It may also be a reference to the word "mord", which means "murder" in Icelandic, German, Norwegian, Danish Polish and Swedish, since the spell is cast after someone has been murdered, and sounds like "mass murder".
Behind the scenes
- Despite the film adaptions showing that the caster simply has to point the wand upwards and speak the incantation to launch the mark, in Harry Potter: Spells shows the hand movement required.
- In the film adaptation of Harry Potter and the Goblet of Fire, the Dark Mark only appears greenish when it was cast at the Quidditch World Cup. When cast later in the same film after Voldemort's resurrection, along with its appearances in the film adaptation of Harry Potter and the Half-Blood Prince, it appears to be formed out of dark grey clouds.
- In the book version of Harry Potter and the Goblet of Fire, the Dark Mark was cast over the Quidditch World Cup by Barty Crouch Jr with Harry's wand in order to terrify the disloyal Death Eaters who were willing to engage in muggle torture but not search for their (former) master. However, in the the film adaptation of Harry Potter and the Goblet of Fire, the Mark was cast by his own wand after the Death Eaters destroyed the campsite.
- In the film adaptation of Harry Potter and the Half-Blood Prince, the Dark Mark was cast after the Death Eaters attacked Diagon Alley and destroyed the Millennium Bridge, with it towering over London.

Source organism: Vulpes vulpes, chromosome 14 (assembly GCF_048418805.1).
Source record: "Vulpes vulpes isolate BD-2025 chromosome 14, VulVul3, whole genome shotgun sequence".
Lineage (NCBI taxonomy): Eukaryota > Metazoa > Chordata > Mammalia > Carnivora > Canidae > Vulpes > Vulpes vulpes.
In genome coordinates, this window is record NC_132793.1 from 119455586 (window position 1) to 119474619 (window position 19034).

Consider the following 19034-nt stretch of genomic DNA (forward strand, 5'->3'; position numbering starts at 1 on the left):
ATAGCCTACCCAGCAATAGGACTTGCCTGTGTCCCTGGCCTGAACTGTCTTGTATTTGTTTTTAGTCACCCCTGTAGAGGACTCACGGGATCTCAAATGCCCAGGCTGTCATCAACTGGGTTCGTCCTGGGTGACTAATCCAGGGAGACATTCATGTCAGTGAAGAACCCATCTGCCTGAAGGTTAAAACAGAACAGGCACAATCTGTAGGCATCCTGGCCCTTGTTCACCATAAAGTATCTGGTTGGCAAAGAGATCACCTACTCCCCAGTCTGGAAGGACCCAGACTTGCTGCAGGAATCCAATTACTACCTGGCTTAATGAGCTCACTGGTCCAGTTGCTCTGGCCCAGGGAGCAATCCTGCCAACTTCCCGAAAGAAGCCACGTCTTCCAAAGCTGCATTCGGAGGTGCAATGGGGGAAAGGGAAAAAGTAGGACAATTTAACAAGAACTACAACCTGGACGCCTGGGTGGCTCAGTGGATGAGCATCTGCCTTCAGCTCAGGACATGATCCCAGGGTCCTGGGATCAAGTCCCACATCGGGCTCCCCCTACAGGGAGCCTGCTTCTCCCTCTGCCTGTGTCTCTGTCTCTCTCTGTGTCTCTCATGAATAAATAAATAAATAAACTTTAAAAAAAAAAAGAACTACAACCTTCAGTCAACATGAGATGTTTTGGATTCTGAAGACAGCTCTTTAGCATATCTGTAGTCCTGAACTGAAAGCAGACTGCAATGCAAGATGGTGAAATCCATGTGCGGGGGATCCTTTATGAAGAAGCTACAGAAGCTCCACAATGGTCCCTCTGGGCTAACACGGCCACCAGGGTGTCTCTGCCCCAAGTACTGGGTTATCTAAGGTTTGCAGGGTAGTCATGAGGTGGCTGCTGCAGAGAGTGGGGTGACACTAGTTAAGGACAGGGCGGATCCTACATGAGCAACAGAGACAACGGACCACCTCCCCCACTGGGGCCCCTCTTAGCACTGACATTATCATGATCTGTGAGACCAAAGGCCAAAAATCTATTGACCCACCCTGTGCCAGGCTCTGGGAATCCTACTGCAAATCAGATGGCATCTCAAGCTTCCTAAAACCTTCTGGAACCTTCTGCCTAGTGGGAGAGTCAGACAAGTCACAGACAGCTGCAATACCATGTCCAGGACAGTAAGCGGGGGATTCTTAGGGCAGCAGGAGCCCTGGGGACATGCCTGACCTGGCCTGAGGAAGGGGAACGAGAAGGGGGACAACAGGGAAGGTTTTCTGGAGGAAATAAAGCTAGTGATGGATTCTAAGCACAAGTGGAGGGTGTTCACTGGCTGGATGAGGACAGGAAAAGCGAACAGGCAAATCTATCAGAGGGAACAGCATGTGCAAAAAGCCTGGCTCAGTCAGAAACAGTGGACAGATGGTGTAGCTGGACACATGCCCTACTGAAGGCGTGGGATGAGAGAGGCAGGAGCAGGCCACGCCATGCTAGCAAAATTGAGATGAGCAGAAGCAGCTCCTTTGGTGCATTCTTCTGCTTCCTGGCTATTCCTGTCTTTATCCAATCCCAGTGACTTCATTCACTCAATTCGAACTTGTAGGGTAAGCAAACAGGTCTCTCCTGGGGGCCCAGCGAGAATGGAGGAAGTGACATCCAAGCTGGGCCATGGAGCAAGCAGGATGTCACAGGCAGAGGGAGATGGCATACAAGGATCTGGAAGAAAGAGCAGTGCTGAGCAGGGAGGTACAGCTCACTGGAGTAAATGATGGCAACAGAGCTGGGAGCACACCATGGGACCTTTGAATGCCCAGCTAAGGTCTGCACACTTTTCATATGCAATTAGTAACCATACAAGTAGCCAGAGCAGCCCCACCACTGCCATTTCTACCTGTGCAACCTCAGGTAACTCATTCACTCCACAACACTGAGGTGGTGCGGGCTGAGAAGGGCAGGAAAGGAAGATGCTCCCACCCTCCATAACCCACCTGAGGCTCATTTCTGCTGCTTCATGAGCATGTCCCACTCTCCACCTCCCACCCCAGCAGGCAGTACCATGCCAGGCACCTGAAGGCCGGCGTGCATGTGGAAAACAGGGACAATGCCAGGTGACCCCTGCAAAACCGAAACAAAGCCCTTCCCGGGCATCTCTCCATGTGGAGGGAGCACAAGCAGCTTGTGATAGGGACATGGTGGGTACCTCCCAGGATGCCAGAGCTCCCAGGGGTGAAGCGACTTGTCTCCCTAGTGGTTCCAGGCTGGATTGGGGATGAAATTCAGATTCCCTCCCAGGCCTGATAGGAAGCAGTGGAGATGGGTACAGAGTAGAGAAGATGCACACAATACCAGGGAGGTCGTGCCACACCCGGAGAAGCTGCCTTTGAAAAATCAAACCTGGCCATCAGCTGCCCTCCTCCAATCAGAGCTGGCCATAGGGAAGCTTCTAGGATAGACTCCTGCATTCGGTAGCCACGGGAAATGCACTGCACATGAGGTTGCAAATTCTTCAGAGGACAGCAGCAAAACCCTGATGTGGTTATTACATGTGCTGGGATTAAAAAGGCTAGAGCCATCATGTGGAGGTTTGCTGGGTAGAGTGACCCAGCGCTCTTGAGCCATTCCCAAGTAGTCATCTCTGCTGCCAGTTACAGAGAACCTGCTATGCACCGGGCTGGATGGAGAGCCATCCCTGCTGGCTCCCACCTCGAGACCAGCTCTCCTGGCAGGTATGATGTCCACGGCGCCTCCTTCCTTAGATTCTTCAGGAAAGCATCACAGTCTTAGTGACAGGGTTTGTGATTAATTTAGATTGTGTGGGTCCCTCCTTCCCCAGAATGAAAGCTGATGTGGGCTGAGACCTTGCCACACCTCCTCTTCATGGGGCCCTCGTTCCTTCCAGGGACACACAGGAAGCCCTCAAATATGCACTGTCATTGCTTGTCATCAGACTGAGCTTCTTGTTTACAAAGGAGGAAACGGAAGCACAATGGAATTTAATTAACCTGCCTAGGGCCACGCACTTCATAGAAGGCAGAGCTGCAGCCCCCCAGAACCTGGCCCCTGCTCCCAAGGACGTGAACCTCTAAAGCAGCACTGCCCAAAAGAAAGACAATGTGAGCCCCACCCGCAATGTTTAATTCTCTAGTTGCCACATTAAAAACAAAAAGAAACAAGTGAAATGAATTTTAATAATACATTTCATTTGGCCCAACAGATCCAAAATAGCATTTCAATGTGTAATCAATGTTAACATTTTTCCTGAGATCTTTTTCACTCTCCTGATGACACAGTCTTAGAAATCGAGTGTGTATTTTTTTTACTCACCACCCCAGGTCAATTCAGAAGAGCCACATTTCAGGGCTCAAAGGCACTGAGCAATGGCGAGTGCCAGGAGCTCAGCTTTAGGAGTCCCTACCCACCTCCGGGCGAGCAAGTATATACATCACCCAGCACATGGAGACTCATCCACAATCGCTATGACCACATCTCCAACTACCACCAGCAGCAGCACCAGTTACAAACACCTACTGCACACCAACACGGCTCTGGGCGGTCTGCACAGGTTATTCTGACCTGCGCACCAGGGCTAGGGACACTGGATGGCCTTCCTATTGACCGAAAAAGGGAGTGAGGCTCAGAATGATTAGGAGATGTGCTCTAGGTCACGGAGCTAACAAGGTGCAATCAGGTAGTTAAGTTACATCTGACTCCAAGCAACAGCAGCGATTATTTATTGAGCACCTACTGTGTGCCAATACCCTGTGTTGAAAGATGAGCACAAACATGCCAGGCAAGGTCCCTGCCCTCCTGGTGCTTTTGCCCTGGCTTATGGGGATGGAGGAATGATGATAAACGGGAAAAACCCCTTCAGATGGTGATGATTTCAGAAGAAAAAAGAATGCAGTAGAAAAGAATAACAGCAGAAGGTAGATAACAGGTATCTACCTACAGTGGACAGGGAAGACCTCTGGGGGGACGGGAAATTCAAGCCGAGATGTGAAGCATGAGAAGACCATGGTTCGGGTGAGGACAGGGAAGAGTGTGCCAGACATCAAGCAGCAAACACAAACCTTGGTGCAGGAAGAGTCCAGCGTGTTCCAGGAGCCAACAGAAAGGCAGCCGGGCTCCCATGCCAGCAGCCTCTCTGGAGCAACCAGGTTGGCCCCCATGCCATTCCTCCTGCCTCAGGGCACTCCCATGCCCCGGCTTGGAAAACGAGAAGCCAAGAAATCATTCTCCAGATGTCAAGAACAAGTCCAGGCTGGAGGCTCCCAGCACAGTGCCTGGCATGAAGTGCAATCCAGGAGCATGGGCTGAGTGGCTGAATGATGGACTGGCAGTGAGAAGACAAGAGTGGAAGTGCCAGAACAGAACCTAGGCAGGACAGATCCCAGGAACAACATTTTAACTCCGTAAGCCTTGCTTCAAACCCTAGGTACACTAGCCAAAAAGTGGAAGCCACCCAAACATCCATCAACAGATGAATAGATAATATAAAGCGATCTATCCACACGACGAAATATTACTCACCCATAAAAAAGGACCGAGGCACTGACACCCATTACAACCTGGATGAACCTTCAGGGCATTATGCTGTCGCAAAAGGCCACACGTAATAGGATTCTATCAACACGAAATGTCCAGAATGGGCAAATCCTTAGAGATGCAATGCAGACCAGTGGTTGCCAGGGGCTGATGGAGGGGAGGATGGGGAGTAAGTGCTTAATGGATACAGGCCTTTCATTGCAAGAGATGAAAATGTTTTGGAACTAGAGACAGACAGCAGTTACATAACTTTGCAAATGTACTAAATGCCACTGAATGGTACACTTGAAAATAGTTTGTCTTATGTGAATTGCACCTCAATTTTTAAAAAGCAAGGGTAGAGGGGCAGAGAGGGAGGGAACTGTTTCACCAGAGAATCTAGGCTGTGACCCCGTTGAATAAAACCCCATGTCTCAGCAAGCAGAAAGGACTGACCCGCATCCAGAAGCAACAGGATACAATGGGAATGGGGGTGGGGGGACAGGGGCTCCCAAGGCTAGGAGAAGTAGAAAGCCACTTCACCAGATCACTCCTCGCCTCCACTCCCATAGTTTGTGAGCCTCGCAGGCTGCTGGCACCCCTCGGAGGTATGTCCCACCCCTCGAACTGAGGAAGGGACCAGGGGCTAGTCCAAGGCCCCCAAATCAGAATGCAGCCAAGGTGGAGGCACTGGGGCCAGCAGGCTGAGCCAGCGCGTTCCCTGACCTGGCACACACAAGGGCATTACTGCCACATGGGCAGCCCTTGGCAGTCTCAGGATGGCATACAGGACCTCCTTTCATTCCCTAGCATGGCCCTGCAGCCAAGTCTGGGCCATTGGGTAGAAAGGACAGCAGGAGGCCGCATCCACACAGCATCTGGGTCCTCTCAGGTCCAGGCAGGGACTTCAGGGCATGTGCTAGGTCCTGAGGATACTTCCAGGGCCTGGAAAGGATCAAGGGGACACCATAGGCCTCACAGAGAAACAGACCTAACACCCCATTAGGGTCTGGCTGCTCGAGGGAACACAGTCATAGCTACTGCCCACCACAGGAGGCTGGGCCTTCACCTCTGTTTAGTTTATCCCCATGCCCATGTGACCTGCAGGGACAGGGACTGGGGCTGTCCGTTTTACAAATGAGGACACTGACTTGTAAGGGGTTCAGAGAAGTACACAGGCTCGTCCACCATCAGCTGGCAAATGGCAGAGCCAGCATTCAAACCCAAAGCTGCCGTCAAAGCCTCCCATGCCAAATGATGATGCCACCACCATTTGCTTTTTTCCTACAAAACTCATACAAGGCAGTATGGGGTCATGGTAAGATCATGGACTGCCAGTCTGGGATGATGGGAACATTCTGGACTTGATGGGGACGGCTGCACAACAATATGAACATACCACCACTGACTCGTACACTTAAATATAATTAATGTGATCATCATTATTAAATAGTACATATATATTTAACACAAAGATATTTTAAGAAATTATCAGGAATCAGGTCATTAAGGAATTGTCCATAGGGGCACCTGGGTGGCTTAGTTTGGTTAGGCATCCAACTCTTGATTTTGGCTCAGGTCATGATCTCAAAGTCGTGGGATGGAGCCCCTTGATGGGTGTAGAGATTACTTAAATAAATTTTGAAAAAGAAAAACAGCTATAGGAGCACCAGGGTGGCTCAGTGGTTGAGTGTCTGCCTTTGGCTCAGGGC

- In the book version of Harry Potter and the Half-Blood Prince, the Dark Mark was cast over the Astronomy Tower by Gibbon in order to lure Dumbledore to that location. However, in the film adaption, the Mark was non-verbally cast by Bellatrix Lestrange in celebration after Dumbledore was killed. Furthermore, in the film the Mark was dispelled by the mourning residents of Hogwarts as a sign of respect for the late headmaster.
- This is the only spell that Barty Crouch Jr casts onscreen, in his true form, before becoming Alastor Moody by means of Polyjuice Potion.
- Harry Potter and the Goblet of Fire (First appearance)
- Harry Potter and the Goblet of Fire (film)
- Harry Potter and the Goblet of Fire (video game)
- Harry Potter and the Half-Blood Prince
- Harry Potter and the Half-Blood Prince (film)
- Harry Potter and the Deathly Hallows: Part 1 (Seen in the Daily Prophet) (Heard)
- Harry Potter and the Deathly Hallows: Part 2
- Harry Potter and the Forbidden Journey
- Harry Potter: Spells
Notes and references
- ↑ 1.0 1.1 1.2 1.3 1.4 1.5 1.6 1.7 Harry Potter and the Goblet of Fire, Chapter 9 (The Dark Mark)
- ↑ Harry Potter and the Goblet of Fire, Chapter 9 (The Dark Mark) - Barty Crouch Snr accuses Amos Diggory of suggesting that he "routinely teaches [his] servants how to cast the Dark Mark", suggesting Barty Snr has at least the knowledge.
- ↑ Harry Potter and the Half-Blood Prince (film)
- ↑ Harry Potter and the Half-Blood Prince, Chapter 29 (The Phoenix Lament))